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Until you have an offer, you don't have the job. I understand that when things go well, it's easy to think "This job is mine !", but something can always come up. Maybe you were great, but the next person they interviewed was even an even better fit. Maybe that person had an extra year of experience and that was made their decision. Maybe there's not another ...


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My advice to you is to ignore any potential confusion of the past and instead look at the employment conditions offer, and you should decide on this. Hiring can be a messy business, and yes, often people will be considered for different roles. I think provided that they showed you respect, that's the most important thing when it comes to the process itself. ...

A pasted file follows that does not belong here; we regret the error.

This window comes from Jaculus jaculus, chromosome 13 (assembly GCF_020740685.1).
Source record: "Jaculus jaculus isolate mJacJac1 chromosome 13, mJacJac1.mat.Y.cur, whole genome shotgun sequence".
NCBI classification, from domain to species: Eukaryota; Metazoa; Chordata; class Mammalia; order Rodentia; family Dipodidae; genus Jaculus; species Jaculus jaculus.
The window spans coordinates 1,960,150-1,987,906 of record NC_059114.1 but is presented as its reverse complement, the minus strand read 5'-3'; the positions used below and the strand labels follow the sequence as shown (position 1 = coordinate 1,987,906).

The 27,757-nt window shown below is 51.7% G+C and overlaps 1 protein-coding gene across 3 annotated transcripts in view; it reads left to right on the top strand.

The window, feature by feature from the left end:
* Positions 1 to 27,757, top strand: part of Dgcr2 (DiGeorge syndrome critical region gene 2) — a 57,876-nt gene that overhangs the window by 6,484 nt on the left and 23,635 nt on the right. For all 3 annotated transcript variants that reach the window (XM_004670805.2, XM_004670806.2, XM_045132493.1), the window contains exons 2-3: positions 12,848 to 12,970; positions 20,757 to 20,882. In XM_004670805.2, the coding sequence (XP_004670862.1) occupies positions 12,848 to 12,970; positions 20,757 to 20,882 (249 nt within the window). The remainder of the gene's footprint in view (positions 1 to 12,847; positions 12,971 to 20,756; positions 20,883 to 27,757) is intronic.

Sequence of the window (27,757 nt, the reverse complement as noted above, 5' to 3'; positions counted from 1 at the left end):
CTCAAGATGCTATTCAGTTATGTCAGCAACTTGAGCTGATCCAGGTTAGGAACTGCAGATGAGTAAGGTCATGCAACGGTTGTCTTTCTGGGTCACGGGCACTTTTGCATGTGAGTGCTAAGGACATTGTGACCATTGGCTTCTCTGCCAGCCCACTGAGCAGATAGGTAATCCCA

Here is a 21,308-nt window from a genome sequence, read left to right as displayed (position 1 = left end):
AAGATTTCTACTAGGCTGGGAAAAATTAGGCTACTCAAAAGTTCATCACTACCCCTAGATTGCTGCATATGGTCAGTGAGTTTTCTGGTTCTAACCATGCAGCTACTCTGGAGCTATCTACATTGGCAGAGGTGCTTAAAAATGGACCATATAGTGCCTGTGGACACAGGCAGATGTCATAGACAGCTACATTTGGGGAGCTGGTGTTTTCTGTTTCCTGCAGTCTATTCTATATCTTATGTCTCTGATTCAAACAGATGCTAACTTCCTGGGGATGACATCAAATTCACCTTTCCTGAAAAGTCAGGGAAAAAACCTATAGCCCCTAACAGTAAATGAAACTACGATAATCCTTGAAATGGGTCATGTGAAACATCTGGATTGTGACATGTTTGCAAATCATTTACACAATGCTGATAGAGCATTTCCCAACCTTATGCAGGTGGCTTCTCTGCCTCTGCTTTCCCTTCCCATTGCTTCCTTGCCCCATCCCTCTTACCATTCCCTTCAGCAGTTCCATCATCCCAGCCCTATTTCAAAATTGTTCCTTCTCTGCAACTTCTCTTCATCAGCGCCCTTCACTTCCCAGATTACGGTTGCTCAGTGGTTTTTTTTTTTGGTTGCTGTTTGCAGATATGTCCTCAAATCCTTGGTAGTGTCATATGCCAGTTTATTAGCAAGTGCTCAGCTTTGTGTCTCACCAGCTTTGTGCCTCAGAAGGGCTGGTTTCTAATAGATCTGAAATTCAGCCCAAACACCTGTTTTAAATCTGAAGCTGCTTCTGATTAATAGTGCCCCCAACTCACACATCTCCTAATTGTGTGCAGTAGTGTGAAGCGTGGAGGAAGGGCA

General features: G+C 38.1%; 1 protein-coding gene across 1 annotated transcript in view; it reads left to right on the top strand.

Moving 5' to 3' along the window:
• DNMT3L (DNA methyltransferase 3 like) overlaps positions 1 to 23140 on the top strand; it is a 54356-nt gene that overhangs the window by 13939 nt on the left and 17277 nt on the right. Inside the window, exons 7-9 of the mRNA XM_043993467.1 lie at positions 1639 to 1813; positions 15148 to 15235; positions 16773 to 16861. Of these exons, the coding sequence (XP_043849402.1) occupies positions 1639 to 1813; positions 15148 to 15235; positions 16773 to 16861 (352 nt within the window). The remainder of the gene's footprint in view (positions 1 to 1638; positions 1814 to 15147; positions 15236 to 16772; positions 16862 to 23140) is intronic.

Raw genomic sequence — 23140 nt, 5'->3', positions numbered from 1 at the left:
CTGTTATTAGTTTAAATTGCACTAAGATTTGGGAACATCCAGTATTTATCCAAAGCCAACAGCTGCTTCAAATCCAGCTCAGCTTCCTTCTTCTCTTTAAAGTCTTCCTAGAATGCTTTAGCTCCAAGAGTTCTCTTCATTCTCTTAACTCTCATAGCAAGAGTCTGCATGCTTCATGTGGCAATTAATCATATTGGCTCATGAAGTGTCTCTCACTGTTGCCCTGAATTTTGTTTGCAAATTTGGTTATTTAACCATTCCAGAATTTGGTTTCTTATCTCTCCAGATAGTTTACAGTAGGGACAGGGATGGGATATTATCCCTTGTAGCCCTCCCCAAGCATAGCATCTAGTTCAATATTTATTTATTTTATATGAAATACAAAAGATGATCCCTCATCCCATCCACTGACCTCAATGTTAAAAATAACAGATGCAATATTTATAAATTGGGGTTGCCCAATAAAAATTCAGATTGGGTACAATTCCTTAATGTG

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You're clearly a great resource for your colleagues. Here are some ideas of how to protect time for yourself while being respectful of the needs of your colleagues: Talk to colleagues that demand an exceptional amount of your time. Let them know you are glad you can be helpful, are always available for challenging problems, but encourage them to engage ...


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Appointment based scheduling is a tool of managing the chaos. I caution against making it the basis of doing so. Requiring someone to fill out a ticket or schedule time may make perfect sense, but ultimately is somewhat off-putting nonetheless. You’re moving into more of a soft skill role. Try to keep in mind how any action, no matter how reasonable, ...


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It depends on what kind of help is required on your part. Is it teaching new hires how the system works or is it just that you're more experienced and knowledgeable than your colleagues? In the first case you should have your manager know that some of your time will be dedicated to teaching and thus reduce your load or extend your deadlines. In the second ...


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